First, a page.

New UK Guidance to be issued on Hepatitis C as 'silent epidemic'

Leading medical experts from throughout the UK will be gathering in Edinburgh today and tomorrow (21-22 April 2004) to arrive at a consensus on how best to treat and manage the 'silent epidemic' of hepatitis C - a virus which is estimated to be carried by over 400,000 people in the UK and which continues to spread globally, as the majority of carriers do not realise they have been infected.

The hepatitis C virus was first reported in 1989 and is a major cause of liver disease, with 170 million people worldwide believed to be infected with the virus. The spread of the virus is predominantly blood-borne with the main route of transmission in the UK being intravenous drug use (and, in particular, needle sharing). It has also been transmitted by blood transfusion, prior to the introduction of screening for the virus in 1991, and by unprotected sex. Additionally, it is thought possible that sharing personal hygiene items such as razors or toothbrushes might contribute to the spread of the virus. The main implications of hepatitis C are that carriers can develop cirrhosis of the liver (in which the liver is gradually destroyed, leading eventually to liver failure) or liver cancer over a period of 20-30 years. It is estimated that up to 20% of hepatitis C carriers could develop cirrhosis and require liver transplantation, putting significant pressure on transplantation services which are already experiencing a shortage of donor organs.

While treatment of hepatitis C can be successful (60-70% of sufferers receiving the most effective combined treatment of ribavirin and interferon will become clear of the virus in the long-term) a number of difficulties can be encountered - treatment can be costly, ranging from £7,500 (for six months treatment) - £12,000 (for 12 months treatment) per person, thus placing financial strain on the NHS; treatment can be difficult to organise, due to shortages in specialised medical and nursing staff required to monitor the lengthy treatment regimes (side effects can range from severe depression to anaemia, so close monitoring is required); and patients can experience waiting lists of up to 2-3 years for treatment (during which their health can deteriorate further).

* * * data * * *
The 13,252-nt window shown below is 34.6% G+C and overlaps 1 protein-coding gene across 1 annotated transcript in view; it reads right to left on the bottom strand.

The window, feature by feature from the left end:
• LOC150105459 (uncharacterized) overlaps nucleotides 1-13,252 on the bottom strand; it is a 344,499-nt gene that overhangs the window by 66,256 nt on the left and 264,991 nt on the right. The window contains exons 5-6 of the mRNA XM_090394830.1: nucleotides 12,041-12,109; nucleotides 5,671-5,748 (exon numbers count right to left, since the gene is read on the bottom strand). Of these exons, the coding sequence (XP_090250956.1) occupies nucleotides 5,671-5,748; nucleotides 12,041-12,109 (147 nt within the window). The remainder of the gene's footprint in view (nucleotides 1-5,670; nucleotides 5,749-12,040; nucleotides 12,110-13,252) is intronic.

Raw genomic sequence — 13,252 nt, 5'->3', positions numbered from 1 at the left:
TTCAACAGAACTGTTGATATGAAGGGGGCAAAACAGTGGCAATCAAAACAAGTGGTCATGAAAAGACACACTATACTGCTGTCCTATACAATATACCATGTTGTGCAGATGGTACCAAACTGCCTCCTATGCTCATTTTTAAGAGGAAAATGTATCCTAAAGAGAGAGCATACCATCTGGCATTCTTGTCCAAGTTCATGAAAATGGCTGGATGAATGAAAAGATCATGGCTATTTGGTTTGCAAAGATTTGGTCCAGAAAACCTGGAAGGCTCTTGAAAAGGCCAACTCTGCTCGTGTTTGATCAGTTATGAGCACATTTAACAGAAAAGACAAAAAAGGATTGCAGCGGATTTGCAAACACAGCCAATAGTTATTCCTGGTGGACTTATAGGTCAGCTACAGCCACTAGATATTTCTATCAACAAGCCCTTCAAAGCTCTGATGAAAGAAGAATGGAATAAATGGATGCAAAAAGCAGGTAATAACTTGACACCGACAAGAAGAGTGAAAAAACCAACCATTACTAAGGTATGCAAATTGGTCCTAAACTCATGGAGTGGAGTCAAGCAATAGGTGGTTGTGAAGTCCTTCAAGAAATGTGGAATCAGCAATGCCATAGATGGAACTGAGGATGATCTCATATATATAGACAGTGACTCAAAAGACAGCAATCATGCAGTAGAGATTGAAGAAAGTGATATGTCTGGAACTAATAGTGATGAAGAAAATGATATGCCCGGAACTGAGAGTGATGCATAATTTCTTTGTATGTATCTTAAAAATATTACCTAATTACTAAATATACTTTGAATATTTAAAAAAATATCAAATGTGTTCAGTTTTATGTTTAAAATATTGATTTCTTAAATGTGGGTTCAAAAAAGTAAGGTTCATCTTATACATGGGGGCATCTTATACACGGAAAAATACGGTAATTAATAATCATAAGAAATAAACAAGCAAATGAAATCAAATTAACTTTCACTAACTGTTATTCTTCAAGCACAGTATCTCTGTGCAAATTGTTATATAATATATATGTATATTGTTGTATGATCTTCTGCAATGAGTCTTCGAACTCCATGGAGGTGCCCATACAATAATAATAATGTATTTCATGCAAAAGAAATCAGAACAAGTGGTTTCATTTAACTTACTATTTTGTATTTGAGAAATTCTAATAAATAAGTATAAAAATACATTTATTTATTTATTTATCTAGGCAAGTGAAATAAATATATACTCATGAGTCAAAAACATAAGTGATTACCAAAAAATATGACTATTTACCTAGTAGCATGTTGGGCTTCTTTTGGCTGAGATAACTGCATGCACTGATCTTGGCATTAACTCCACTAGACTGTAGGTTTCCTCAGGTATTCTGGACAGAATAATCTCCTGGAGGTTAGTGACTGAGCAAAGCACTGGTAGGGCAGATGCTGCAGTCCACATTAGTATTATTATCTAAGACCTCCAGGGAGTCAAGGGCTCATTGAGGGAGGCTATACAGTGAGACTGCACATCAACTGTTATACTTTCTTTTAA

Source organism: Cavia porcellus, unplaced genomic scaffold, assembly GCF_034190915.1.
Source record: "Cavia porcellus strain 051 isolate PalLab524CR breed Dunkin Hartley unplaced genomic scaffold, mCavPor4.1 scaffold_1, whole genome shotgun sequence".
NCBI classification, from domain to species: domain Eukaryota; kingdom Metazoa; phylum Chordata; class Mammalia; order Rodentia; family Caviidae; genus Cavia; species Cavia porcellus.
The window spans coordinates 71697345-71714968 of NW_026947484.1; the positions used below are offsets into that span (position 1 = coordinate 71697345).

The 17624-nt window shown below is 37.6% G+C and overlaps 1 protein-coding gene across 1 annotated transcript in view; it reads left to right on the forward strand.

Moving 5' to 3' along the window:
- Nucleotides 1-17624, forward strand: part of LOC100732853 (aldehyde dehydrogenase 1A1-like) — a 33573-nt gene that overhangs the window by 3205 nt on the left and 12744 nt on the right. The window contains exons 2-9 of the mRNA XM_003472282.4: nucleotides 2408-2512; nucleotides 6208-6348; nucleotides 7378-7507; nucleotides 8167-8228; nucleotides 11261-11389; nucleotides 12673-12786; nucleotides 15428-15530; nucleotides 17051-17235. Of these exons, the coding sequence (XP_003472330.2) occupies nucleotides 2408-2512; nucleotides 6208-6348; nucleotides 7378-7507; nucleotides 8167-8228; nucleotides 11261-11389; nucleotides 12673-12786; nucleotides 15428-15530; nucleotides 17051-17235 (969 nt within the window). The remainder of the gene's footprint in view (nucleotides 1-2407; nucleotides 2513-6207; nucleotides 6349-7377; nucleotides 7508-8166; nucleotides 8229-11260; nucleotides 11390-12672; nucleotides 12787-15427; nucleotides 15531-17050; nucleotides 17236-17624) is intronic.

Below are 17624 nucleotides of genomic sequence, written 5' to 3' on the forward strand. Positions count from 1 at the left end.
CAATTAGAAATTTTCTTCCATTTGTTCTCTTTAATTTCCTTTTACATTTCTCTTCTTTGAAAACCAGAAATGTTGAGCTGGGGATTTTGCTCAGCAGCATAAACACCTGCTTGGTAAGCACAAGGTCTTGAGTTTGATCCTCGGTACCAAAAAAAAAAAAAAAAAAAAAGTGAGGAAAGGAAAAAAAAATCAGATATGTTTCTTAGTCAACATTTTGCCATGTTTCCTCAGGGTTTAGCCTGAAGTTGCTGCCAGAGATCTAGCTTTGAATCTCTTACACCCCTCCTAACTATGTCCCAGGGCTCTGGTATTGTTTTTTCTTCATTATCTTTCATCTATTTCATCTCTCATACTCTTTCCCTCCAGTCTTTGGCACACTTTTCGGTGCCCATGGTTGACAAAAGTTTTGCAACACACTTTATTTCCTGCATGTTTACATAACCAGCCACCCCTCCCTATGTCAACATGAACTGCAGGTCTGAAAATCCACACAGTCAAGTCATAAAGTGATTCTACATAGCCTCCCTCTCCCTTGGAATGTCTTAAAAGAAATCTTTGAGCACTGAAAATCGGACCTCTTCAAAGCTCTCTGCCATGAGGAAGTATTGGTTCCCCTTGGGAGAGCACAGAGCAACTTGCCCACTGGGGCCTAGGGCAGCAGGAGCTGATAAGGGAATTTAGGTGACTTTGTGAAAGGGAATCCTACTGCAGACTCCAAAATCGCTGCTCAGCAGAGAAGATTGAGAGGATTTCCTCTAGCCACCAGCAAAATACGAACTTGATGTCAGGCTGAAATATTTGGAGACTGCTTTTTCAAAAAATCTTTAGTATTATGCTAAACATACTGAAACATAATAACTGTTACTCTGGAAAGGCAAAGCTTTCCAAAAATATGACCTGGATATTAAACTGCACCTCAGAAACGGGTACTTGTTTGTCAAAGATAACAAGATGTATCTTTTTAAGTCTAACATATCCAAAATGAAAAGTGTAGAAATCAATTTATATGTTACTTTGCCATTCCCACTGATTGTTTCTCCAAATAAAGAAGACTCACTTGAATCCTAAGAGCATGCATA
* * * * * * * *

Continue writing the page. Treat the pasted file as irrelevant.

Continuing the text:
In order to provide much-needed clarity and guidance for health professionals and patients alike, the Royal College of Physicians of Edinburgh has convened a consensus conference on hepatitis C. At the conclusion of the event a 'consensus statement', containing agreement on five key aspects of hepatitis C treatment, will be produced and the statement will be disseminated to medical staff throughout the UK in addition to being submitted to both the Department of Health, at Westminster, and the Scottish Executive in order to inform future health policy on this area.

Prof. Peter Hayes, from the Royal College of Physicians of Edinburgh, and a consultant gastroenterologist, said,

"Hepatitis C presents us with a major health challenge, both throughout the UK and globally. Its reputation as the 'silent epidemic' is well earned, as carriers often do not know they have been infected and, in turn, pass the virus on to others. The scale of the spread of hepatitis C has become clearer in recent years and has reached epidemic proportions with an estimated 40,000 people in Scotland and up to 400,000 in England and Wales carrying the virus. It is, therefore, vital that people who have contracted the virus learn that they are carrying it, through testing, so that we can reduce further transmission and introduce effective treatment at an early stage. By gathering together experts from throughout the UK we are confident that we will be able to produce much needed guidance for medical staff and the public alike on this important area".

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